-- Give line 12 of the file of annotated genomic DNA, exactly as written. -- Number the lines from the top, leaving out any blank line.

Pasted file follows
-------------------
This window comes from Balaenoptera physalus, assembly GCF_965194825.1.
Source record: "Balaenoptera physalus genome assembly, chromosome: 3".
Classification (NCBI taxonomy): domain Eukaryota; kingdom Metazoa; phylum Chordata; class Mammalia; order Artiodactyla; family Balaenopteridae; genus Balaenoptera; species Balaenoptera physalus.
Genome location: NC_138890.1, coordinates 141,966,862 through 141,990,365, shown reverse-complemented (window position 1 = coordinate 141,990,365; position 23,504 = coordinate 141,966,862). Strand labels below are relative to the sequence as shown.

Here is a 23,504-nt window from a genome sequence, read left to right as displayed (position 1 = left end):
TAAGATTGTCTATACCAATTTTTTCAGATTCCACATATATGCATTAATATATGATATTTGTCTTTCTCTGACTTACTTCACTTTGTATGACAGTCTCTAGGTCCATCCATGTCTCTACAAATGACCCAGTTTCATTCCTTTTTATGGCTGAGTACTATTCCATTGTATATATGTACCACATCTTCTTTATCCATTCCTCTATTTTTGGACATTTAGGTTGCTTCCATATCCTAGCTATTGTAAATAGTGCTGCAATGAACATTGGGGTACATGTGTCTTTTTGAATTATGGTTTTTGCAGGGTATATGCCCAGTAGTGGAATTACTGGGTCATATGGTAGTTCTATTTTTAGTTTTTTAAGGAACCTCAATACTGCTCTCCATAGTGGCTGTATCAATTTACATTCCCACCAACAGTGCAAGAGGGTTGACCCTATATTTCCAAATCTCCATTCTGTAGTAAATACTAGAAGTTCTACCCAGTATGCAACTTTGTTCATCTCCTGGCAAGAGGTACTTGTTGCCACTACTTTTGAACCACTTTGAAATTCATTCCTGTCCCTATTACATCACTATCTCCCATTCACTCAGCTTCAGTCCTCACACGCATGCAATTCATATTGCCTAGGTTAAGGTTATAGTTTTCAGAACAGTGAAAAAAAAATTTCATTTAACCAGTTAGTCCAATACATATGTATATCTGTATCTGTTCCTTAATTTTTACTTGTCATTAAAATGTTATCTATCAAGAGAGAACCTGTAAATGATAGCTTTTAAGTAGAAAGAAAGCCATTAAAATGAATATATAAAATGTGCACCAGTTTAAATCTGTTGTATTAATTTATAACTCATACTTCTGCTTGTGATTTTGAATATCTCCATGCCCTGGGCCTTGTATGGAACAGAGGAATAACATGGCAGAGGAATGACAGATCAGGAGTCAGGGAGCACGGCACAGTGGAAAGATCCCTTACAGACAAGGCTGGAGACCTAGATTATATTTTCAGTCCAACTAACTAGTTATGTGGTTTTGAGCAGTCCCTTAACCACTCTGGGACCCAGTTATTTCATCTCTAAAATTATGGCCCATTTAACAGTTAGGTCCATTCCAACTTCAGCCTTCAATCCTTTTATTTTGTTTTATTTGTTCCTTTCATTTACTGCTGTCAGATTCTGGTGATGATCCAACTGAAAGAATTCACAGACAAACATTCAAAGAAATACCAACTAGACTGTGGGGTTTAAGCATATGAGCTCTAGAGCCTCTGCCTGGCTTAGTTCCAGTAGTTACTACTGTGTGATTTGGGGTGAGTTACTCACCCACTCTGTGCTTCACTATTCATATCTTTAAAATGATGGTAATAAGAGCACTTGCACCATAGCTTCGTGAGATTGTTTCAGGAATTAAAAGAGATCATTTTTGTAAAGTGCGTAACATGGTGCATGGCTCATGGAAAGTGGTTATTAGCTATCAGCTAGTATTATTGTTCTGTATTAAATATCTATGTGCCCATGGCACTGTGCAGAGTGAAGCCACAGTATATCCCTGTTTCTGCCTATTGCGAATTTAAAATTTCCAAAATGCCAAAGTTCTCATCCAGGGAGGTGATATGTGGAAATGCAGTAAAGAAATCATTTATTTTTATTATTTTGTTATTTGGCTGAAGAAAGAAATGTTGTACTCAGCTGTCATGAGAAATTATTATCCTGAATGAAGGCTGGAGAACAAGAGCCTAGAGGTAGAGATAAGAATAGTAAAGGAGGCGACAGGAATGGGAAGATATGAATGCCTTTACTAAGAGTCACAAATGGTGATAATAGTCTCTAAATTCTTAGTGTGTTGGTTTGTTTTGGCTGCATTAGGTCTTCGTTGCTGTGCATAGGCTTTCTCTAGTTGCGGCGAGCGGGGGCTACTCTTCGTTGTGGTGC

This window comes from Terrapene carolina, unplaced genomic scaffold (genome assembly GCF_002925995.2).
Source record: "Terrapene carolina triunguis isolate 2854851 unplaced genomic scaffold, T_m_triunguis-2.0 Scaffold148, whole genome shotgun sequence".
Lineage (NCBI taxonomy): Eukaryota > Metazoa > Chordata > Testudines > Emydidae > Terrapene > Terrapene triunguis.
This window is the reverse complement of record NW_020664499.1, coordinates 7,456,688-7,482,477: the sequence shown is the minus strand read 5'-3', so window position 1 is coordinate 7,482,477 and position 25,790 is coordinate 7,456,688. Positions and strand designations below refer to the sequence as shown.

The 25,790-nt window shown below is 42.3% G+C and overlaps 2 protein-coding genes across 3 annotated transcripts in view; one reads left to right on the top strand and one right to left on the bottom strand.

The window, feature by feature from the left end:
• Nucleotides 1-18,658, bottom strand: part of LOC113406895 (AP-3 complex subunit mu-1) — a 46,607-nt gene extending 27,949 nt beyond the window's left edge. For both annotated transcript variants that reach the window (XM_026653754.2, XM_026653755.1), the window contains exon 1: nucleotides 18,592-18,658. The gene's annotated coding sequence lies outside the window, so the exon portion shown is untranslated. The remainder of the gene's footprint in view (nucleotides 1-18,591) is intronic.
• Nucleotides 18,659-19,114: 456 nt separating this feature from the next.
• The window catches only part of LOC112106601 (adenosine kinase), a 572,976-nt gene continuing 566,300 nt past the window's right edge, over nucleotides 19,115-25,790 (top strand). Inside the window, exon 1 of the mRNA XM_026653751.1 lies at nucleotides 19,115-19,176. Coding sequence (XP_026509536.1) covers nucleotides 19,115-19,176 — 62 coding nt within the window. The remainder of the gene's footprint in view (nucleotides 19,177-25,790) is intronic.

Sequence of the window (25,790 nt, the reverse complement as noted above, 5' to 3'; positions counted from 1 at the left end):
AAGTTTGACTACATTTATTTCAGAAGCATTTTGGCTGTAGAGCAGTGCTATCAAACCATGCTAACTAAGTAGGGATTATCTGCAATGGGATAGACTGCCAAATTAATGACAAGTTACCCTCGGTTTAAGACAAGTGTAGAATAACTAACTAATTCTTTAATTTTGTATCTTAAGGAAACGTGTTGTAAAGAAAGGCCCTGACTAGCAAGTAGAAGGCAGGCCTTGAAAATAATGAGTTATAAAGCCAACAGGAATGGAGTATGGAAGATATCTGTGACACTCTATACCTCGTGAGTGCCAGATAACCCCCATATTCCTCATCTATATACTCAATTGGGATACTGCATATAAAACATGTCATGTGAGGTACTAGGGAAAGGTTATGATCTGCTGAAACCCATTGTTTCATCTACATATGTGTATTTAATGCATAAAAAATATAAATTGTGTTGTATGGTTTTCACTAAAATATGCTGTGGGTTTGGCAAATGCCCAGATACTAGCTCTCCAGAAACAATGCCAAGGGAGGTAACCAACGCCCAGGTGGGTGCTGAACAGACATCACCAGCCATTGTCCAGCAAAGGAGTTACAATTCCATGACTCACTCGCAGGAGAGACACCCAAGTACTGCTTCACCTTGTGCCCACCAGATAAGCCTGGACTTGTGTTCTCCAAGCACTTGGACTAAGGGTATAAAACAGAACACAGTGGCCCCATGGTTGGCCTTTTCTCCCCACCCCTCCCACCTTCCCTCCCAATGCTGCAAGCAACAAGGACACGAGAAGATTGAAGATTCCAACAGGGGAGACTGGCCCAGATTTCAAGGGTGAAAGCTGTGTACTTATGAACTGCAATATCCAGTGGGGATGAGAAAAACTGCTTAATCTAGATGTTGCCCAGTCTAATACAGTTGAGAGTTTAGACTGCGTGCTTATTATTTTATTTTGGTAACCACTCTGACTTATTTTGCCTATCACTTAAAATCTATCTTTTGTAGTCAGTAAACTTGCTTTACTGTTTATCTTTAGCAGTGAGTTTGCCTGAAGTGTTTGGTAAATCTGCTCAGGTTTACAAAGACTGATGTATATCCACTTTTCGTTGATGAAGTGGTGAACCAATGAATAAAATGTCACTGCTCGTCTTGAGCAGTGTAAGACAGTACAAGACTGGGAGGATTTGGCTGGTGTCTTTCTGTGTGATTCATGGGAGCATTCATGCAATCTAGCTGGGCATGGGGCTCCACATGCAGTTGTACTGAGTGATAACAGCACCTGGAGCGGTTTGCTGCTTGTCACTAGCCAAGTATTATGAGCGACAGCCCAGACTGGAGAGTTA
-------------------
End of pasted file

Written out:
The window, feature by feature from the left end: